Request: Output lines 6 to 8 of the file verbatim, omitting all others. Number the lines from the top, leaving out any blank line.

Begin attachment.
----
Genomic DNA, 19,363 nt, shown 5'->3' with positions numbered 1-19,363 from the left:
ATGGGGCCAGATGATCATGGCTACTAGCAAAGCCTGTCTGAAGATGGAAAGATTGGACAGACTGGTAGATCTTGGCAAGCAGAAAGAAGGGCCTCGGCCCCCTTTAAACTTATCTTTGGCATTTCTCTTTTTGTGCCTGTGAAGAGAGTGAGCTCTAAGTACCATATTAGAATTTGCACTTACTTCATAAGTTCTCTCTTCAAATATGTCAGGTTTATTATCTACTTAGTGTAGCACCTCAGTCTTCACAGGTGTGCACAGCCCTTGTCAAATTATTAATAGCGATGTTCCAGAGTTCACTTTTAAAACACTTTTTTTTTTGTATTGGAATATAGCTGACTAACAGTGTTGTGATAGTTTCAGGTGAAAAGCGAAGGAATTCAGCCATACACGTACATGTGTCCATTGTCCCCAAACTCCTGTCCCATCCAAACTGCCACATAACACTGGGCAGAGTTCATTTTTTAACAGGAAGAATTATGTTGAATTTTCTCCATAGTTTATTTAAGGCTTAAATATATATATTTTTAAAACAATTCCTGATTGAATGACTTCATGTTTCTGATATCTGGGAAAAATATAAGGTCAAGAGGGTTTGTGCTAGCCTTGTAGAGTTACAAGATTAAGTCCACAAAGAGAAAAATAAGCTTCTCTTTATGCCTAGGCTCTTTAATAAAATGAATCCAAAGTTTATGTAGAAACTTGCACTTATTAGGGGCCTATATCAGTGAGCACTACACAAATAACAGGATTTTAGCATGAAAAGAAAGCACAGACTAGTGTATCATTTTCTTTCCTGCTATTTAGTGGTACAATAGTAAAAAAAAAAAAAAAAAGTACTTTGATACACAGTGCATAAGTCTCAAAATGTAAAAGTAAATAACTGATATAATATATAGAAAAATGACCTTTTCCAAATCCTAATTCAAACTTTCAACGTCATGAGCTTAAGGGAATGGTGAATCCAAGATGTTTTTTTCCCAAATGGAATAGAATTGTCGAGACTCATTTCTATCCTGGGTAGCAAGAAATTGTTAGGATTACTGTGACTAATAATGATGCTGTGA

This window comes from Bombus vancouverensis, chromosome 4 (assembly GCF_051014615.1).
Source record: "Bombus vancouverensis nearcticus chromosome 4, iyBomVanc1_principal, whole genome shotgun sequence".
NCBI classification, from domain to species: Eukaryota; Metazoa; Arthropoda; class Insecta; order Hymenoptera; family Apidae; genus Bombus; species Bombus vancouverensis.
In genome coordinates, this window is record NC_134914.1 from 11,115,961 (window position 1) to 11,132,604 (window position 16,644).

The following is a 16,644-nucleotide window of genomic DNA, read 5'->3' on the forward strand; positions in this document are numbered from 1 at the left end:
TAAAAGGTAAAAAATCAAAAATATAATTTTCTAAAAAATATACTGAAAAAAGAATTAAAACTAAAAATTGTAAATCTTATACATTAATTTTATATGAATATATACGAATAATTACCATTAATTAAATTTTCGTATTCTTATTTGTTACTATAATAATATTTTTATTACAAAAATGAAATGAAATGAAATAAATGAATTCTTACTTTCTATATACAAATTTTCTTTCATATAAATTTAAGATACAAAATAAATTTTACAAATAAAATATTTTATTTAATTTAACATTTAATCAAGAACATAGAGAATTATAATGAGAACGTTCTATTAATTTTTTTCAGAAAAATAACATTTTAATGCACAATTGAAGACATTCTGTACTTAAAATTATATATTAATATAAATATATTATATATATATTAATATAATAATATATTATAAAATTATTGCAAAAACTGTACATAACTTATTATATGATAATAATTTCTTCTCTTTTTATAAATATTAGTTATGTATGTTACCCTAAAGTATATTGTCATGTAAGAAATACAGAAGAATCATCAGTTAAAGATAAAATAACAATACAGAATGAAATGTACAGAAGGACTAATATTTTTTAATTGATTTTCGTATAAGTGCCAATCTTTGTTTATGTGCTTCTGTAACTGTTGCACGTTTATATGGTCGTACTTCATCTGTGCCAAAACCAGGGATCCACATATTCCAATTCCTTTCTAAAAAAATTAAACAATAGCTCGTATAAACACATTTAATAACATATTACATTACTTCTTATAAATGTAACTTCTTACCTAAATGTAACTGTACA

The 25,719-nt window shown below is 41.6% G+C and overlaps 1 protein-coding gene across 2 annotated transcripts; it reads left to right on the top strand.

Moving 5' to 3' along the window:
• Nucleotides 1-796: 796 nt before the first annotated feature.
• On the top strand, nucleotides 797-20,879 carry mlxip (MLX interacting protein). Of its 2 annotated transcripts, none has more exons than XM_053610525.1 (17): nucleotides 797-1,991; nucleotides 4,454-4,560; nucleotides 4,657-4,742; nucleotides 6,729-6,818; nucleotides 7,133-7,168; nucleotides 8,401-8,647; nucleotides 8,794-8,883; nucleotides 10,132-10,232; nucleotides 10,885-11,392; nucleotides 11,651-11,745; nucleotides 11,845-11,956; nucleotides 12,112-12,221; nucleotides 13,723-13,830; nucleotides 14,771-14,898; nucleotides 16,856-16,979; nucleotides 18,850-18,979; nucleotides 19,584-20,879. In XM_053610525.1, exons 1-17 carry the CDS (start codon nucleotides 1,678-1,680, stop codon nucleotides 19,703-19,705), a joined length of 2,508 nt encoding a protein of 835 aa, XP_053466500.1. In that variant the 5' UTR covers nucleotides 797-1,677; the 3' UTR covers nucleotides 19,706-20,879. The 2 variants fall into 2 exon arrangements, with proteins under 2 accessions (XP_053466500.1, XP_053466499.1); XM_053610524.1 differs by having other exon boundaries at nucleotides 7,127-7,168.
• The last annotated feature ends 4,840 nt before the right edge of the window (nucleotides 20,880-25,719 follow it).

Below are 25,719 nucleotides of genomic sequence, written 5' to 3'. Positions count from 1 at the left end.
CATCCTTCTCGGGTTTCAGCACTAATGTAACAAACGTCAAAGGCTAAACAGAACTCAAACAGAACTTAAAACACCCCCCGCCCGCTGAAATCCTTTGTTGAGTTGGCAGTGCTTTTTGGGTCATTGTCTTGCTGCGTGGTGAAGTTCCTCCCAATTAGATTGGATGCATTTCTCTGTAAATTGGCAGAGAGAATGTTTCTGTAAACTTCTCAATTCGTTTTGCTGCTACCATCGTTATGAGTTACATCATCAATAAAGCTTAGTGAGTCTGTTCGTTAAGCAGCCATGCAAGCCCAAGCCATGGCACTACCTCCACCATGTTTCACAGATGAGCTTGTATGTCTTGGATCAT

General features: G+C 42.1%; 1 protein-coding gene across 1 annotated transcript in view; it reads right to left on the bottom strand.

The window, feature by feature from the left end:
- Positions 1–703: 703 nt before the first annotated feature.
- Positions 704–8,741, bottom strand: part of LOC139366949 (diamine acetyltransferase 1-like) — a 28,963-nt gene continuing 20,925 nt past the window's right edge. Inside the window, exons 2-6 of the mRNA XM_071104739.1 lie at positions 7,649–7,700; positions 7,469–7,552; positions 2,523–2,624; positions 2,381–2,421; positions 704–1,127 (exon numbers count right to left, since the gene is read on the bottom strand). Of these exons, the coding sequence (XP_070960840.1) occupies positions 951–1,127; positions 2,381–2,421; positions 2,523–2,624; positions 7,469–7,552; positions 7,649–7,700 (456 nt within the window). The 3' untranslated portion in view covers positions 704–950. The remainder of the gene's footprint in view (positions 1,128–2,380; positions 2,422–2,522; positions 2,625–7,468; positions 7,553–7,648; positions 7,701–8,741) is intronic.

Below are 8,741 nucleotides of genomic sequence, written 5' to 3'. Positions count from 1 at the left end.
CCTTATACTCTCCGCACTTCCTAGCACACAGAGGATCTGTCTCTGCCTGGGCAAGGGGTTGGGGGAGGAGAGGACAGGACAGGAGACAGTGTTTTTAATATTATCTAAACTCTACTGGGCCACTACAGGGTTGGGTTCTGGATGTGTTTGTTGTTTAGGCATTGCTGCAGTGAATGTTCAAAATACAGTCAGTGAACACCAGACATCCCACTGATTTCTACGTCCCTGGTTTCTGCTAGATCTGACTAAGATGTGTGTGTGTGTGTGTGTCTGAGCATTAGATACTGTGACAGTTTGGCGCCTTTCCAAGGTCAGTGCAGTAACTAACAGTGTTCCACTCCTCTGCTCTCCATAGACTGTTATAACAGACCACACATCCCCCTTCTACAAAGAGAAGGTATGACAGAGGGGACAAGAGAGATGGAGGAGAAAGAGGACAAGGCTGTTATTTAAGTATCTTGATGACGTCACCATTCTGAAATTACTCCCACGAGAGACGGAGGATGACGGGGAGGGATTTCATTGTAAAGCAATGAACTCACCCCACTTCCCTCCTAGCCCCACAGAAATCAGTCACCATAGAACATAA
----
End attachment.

In genome coordinates, this window is record NC_134914.1 from 11,115,961 (window position 1) to 11,132,604 (window position 16,644).

The following is a 16,644-nucleotide window of genomic DNA, read 5'->3' on the forward strand; positions in this document are numbered from 1 at the left end:
TAAAAGGTAAAAAATCAAAAATATAATTTTCTAAAAAATATACTGAAAAAAGAATTAAAACTAAAAATTGTAAATCTTATACATTAATTTTATATGAATATATACGAATAATTACCATTAATTAAATTTTCGTATTCTTATTTGTTACTATAATAATATTTTTATTACAAAAATGAAATGAAATGAAATAAATGAATTCTTACTTTCTATATACAAATTTTCTTTCATATAAATTTAAGATACAAAATAAATTTTACAAATAAAATATTTTATTTAATTTAACATTTAATCAAGAACATAGAGAATTATAATGAGAACGTTCTATTAATTTTTTTCAGAAAAATAACATTTTAATGCACAATTGAAGACATTCTGTACTTAAAATTATATATTAATATAAATATATTATATATATATTAATATAATAATATATTATAAAATTATTGCAAAAACTGTACATAACTTATTATATGATAATAATTTCTTCTCTTTTTATAAATATTAGTTATGTATGTTACCCTAAAGTATATTGTCATGTAAGAAATACAGAAGAATCATCAGTTAAAGATAAAATAACAATACAGAATGAAATGTACAGAAGGACTAATATTTTTTAATTGATTTTCGTATAAGTGCCAATCTTTGTTTATGTGCTTCTGTAACTGTTGCACGTTTATATGGTCGTACTTCATCTGTGCCAAAACCAGGGATCCACATATTCCAATTCCTTTCTAAAAAAATTAAACAATAGCTCGTATAAACACATTTAATAACATATTACATTACTTCTTATAAATGTAACTTCTTACCTAAATGTAACTGTACA